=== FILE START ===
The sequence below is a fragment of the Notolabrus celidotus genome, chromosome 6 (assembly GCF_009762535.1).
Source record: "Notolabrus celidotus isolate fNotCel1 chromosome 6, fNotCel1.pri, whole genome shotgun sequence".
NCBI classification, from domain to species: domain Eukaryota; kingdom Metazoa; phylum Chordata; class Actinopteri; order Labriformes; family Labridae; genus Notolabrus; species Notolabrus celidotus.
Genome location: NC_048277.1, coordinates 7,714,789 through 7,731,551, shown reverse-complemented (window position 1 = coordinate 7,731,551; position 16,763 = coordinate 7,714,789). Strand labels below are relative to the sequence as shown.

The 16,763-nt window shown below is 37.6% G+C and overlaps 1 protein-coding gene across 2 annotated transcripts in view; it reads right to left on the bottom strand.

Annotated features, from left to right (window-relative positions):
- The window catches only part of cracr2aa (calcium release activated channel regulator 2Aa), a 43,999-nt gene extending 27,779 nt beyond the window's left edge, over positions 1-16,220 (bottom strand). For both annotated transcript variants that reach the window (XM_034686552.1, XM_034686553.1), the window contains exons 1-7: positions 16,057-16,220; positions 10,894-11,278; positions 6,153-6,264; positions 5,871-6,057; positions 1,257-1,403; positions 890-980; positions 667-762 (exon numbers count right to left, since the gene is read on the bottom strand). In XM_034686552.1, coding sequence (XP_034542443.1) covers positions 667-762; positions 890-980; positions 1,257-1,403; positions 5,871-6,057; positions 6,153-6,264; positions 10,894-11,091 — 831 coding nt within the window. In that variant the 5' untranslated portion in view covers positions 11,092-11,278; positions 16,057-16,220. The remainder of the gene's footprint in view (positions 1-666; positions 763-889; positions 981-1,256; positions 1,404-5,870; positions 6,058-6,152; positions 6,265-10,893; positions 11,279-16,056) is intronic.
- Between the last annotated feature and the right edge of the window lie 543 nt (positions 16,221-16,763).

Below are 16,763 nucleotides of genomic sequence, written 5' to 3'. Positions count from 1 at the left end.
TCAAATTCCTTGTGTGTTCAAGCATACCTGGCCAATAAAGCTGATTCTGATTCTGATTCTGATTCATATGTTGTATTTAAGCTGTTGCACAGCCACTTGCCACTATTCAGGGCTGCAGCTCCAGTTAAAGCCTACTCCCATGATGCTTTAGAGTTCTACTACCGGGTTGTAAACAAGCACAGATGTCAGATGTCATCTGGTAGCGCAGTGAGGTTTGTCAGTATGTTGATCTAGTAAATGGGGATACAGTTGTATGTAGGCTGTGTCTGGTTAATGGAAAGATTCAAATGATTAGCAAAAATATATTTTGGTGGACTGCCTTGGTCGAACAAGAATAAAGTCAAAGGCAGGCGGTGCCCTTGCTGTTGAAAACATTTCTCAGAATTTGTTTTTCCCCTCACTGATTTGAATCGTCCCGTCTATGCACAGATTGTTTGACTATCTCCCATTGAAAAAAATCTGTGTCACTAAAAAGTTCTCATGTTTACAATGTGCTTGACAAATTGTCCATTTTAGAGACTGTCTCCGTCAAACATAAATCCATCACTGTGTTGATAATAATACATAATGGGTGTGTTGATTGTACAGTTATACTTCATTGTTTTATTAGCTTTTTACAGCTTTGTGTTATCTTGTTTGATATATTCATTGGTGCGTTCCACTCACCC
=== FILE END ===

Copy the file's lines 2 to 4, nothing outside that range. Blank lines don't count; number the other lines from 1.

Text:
Source record: "Notolabrus celidotus isolate fNotCel1 chromosome 6, fNotCel1.pri, whole genome shotgun sequence".
NCBI classification, from domain to species: domain Eukaryota; kingdom Metazoa; phylum Chordata; class Actinopteri; order Labriformes; family Labridae; genus Notolabrus; species Notolabrus celidotus.
Genome location: NC_048277.1, coordinates 7,714,789 through 7,731,551, shown reverse-complemented (window position 1 = coordinate 7,731,551; position 16,763 = coordinate 7,714,789). Strand labels below are relative to the sequence as shown.